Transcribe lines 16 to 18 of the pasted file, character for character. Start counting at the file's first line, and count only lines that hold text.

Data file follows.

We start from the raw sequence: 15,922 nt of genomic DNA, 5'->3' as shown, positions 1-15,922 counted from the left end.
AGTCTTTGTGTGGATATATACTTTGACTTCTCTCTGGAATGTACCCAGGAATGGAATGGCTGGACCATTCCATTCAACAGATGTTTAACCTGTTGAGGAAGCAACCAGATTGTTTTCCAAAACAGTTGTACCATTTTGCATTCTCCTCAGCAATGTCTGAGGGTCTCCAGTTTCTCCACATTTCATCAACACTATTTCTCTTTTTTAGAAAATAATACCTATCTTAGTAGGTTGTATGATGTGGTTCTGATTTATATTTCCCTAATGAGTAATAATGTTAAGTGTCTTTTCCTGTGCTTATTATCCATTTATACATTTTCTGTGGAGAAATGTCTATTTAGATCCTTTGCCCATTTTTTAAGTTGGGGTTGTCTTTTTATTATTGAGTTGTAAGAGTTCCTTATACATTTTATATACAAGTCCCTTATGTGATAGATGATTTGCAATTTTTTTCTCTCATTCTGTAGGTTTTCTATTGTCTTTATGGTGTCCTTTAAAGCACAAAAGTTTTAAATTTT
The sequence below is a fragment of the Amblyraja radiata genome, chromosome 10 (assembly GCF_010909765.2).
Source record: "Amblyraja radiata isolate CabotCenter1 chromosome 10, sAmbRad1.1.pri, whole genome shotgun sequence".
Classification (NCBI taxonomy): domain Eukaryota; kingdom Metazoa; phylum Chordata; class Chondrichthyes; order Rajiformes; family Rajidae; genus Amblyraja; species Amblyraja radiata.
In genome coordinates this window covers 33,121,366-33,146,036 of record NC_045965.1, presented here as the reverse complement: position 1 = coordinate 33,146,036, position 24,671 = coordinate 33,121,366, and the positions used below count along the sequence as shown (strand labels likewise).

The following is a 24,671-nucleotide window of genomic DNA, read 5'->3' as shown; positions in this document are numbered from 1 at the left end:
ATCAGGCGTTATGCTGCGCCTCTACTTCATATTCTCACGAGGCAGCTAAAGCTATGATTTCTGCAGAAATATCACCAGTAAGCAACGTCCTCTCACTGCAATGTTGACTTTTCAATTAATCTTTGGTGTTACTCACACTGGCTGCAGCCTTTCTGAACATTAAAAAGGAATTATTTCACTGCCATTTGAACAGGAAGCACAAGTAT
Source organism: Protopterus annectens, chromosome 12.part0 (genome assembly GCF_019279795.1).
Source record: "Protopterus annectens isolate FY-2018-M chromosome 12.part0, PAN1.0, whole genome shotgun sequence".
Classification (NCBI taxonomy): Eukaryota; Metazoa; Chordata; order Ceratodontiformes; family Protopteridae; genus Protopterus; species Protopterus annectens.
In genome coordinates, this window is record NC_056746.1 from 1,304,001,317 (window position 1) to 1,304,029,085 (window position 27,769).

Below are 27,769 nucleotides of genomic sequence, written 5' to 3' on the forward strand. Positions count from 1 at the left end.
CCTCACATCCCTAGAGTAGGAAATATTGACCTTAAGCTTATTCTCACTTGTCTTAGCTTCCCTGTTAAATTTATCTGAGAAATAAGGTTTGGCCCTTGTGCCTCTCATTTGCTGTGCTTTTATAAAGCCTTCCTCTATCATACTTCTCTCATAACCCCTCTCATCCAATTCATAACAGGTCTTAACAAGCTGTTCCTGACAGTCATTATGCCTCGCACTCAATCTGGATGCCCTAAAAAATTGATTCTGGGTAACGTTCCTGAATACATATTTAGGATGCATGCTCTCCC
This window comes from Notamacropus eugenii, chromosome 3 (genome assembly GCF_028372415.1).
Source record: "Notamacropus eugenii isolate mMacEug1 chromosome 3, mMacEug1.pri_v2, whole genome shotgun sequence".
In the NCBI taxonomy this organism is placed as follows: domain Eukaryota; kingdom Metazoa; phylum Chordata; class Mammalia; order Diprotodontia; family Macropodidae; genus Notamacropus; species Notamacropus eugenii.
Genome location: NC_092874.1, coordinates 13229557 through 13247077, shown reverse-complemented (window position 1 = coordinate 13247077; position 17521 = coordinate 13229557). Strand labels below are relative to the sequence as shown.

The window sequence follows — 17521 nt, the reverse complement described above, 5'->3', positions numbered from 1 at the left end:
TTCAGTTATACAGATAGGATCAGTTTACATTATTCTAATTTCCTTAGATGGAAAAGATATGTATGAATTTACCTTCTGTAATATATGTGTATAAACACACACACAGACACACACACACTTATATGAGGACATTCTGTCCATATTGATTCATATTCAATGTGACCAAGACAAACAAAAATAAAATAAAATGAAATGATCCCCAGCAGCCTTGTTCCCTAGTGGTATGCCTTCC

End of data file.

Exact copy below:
Source record: "Notamacropus eugenii isolate mMacEug1 chromosome 3, mMacEug1.pri_v2, whole genome shotgun sequence".
In the NCBI taxonomy this organism is placed as follows: domain Eukaryota; kingdom Metazoa; phylum Chordata; class Mammalia; order Diprotodontia; family Macropodidae; genus Notamacropus; species Notamacropus eugenii.
Genome location: NC_092874.1, coordinates 13229557 through 13247077, shown reverse-complemented (window position 1 = coordinate 13247077; position 17521 = coordinate 13229557). Strand labels below are relative to the sequence as shown.